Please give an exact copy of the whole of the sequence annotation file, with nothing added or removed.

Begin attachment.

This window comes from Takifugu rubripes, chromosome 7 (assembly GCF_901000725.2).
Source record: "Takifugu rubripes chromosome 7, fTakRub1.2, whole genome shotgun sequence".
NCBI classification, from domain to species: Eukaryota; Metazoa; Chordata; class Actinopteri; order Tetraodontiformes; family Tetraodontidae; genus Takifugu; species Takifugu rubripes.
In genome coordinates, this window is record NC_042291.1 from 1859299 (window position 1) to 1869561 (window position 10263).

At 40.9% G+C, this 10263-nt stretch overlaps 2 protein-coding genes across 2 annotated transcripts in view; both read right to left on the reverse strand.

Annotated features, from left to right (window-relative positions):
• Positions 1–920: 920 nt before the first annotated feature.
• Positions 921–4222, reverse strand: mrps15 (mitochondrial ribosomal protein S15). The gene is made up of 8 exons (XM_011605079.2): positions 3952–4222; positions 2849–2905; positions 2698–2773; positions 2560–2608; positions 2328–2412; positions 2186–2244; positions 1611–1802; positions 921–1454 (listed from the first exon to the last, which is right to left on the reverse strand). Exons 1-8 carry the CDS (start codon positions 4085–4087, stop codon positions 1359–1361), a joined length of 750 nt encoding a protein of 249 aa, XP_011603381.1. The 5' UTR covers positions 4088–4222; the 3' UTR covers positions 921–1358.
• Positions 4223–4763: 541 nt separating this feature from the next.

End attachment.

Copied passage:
This window comes from Takifugu rubripes, chromosome 7 (assembly GCF_901000725.2).
Source record: "Takifugu rubripes chromosome 7, fTakRub1.2, whole genome shotgun sequence".
NCBI classification, from domain to species: Eukaryota; Metazoa; Chordata; class Actinopteri; order Tetraodontiformes; family Tetraodontidae; genus Takifugu; species Takifugu rubripes.
In genome coordinates, this window is record NC_042291.1 from 1859299 (window position 1) to 1869561 (window position 10263).

At 40.9% G+C, this 10263-nt stretch overlaps 2 protein-coding genes across 2 annotated transcripts in view; both read right to left on the reverse strand.

Annotated features, from left to right (window-relative positions):
• Positions 1–920: 920 nt before the first annotated feature.
• Positions 921–4222, reverse strand: mrps15 (mitochondrial ribosomal protein S15). The gene is made up of 8 exons (XM_011605079.2): positions 3952–4222; positions 2849–2905; positions 2698–2773; positions 2560–2608; positions 2328–2412; positions 2186–2244; positions 1611–1802; positions 921–1454 (listed from the first exon to the last, which is right to left on the reverse strand). Exons 1-8 carry the CDS (start codon positions 4085–4087, stop codon positions 1359–1361), a joined length of 750 nt encoding a protein of 249 aa, XP_011603381.1. The 5' UTR covers positions 4088–4222; the 3' UTR covers positions 921–1358.
• Positions 4223–4763: 541 nt separating this feature from the next.